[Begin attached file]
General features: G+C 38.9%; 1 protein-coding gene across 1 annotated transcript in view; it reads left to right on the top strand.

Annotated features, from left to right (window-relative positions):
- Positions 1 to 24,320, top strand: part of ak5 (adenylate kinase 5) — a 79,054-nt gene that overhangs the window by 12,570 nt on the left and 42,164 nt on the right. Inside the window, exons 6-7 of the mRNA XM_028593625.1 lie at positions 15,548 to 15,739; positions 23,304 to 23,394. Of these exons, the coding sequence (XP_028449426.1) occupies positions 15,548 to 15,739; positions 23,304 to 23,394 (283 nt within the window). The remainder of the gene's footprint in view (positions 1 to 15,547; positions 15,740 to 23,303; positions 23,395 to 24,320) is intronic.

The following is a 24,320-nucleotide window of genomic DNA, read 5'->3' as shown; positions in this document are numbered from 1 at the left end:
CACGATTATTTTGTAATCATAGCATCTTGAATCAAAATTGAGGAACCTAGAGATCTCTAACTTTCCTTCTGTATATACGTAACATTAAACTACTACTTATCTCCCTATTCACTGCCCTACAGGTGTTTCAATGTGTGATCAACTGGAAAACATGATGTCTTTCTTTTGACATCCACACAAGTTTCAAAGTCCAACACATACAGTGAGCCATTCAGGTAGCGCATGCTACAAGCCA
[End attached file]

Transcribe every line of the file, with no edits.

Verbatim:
General features: G+C 38.9%; 1 protein-coding gene across 1 annotated transcript in view; it reads left to right on the top strand.

Annotated features, from left to right (window-relative positions):
- Positions 1 to 24,320, top strand: part of ak5 (adenylate kinase 5) — a 79,054-nt gene that overhangs the window by 12,570 nt on the left and 42,164 nt on the right. Inside the window, exons 6-7 of the mRNA XM_028593625.1 lie at positions 15,548 to 15,739; positions 23,304 to 23,394. Of these exons, the coding sequence (XP_028449426.1) occupies positions 15,548 to 15,739; positions 23,304 to 23,394 (283 nt within the window). The remainder of the gene's footprint in view (positions 1 to 15,547; positions 15,740 to 23,303; positions 23,395 to 24,320) is intronic.

The following is a 24,320-nucleotide window of genomic DNA, read 5'->3' as shown; positions in this document are numbered from 1 at the left end:
CACGATTATTTTGTAATCATAGCATCTTGAATCAAAATTGAGGAACCTAGAGATCTCTAACTTTCCTTCTGTATATACGTAACATTAAACTACTACTTATCTCCCTATTCACTGCCCTACAGGTGTTTCAATGTGTGATCAACTGGAAAACATGATGTCTTTCTTTTGACATCCACACAAGTTTCAAAGTCCAACACATACAGTGAGCCATTCAGGTAGCGCATGCTACAAGCCA